The significance of the identification of the gene responsible for SLC activity rests in two main arguments: 1) This result might be of help in perspectively finding a genetic marker useful for the early detection of patients predisposed to the development of essential hypertension and diabetic nephropathy. The molecular dysfunction that underlies the deranged SLC activity should in fact be, at least in principle, a more sensitive marker of disease than the SLC overactivity by itself. 2) This finding, by translating to NHE-1 the characteristics of inheritance and predictivity previously attributed to SLC, once more designates NHE-1 as a candidate to explain the pathogenesis of essential hypertension and, consequently, diabetic nephropathy.

A few years ago, after genetic linkage analysis, NHE-1 was excluded as the gene responsible for elevated SLC activity and therefore as a candidate gene for essential hypertension (34). Our finding that SLC activity is mediated by DNHE-1 and correlates with the expression of NHE-1 transcripts should nonetheless renew interest in the potential contribution of this gene to the pathogenesis of essential hypertension. At present, indeed, it is not possible to exclude the possibility that recently identified NHE-1 gene single-nucleotide polymorphisms (National Center for Biotechnology Information’s Entrez system) might correlate with SLC activity, NHE-1 transcript levels, and hypertension.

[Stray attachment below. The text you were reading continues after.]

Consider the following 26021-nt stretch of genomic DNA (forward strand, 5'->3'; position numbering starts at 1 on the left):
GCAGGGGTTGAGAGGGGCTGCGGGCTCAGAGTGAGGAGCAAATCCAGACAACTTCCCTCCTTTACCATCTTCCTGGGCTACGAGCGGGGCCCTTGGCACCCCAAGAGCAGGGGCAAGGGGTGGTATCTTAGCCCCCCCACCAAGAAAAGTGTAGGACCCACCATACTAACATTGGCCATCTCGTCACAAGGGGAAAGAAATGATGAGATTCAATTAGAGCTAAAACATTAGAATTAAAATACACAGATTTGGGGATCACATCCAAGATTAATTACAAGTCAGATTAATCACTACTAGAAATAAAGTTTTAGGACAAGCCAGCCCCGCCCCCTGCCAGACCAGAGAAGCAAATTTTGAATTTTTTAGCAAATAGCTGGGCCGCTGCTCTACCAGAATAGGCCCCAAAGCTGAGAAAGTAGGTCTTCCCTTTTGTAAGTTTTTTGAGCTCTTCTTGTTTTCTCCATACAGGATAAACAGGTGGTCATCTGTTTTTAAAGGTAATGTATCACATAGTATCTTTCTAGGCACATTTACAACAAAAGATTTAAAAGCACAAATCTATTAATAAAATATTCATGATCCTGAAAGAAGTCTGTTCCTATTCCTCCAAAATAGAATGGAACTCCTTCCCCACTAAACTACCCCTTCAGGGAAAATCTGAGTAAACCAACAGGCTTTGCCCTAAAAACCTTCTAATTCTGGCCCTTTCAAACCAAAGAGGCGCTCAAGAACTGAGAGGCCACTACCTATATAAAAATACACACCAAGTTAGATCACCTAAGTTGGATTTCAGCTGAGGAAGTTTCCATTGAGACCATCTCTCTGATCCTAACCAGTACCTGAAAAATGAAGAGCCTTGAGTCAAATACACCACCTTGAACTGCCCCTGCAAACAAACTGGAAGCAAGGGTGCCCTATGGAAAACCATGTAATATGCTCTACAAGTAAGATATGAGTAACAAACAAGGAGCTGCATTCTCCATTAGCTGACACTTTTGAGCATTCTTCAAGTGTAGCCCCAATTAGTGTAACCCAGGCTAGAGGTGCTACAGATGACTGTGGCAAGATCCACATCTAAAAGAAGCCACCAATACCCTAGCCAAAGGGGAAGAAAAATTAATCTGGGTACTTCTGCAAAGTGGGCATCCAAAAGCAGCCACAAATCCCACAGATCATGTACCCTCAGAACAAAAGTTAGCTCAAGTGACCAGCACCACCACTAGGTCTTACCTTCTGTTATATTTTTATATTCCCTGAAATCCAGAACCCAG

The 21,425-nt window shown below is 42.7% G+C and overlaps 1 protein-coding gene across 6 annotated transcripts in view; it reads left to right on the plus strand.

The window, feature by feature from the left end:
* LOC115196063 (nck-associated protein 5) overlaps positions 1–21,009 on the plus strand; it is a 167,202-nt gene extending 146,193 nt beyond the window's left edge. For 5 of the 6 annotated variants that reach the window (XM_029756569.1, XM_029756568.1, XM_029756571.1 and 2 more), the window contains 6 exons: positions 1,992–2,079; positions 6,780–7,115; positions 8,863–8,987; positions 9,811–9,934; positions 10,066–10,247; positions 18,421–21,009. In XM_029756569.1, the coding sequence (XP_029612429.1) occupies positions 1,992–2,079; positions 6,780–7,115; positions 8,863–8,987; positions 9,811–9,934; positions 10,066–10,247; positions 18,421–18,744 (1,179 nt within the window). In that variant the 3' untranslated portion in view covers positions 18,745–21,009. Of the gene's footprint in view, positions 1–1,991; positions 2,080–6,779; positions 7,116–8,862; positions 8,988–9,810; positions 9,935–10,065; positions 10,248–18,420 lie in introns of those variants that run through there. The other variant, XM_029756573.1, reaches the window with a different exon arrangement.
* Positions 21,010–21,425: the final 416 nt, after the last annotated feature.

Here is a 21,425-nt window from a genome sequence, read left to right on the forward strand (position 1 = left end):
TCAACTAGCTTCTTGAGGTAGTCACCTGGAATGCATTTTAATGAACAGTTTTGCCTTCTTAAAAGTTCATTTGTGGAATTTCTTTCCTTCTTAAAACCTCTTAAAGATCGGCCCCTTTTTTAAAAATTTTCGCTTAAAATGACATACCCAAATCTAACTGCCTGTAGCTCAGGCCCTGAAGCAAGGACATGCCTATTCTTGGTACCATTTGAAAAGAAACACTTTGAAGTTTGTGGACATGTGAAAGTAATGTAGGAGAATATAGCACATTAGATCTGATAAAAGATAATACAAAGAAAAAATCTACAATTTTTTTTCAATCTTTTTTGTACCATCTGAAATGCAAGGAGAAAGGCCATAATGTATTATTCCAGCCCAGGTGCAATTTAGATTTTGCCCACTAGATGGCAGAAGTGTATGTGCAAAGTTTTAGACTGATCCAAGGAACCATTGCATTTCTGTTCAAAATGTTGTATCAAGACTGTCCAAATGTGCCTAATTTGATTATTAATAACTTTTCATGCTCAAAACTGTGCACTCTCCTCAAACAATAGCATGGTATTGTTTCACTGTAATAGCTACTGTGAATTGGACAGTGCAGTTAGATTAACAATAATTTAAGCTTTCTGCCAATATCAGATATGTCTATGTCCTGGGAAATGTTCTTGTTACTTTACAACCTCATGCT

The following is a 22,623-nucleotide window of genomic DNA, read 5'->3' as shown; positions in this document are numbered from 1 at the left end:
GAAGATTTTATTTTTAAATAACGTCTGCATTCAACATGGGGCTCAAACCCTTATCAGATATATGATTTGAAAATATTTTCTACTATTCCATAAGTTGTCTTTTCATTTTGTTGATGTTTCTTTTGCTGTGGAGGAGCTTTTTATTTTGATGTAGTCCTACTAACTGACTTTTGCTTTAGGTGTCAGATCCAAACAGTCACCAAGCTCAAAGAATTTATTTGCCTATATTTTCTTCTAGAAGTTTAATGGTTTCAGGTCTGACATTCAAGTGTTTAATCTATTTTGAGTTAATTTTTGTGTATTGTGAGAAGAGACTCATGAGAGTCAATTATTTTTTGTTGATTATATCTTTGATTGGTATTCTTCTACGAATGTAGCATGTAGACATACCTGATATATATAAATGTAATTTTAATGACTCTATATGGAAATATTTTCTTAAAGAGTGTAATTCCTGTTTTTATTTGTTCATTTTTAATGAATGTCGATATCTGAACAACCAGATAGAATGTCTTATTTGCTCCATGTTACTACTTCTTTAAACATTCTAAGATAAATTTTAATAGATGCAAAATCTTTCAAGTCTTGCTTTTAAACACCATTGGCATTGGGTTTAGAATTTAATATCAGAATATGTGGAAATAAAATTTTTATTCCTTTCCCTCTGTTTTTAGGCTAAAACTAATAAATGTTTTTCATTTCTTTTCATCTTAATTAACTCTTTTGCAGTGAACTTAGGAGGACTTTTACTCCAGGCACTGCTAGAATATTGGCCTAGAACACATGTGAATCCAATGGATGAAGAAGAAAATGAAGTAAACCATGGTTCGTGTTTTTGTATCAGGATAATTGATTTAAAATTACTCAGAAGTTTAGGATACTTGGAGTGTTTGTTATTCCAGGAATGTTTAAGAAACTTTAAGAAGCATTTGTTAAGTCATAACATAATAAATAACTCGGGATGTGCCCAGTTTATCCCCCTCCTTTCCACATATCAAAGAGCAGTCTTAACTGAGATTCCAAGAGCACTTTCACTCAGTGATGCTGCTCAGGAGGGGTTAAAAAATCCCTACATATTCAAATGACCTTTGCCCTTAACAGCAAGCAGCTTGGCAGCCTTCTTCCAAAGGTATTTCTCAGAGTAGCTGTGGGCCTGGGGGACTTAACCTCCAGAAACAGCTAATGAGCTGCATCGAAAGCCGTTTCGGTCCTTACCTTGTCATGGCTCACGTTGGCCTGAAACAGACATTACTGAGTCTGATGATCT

As shown by our experiments, DNHE-1, although virtually unable to mediate a significant exchange of Na for H when transfected into NHE-deficient cells, is nonetheless capable of mediating a “remnant” exchange of Na for Li. This finding, although surprising at first sight, is justified by a few pieces of evidence: 1) previous studies indicate that mutations in the amiloride binding region induce a reduced sensitivity to amiloride paralleled by slower Na transport (35); 2) functional studies have suggested that SLC is unable, possibly because of an excessive affinity for external H, to exchange Na for H (36,37); and 3) SLC activity in human erythrocytes has been demonstrated to be 10–50 times less active than NHE (38). Finally, recent evidence (39) suggests that mutations in the fourth transmembrane domain of NHE-1 (a segment that is lost in DNHE-1, as shown in Fig. 2) reduce the affinity of the exchanger for external Na. Interestingly, the same report also indicates that none of the mutations introduced affect the affinity of the exchanger for Li.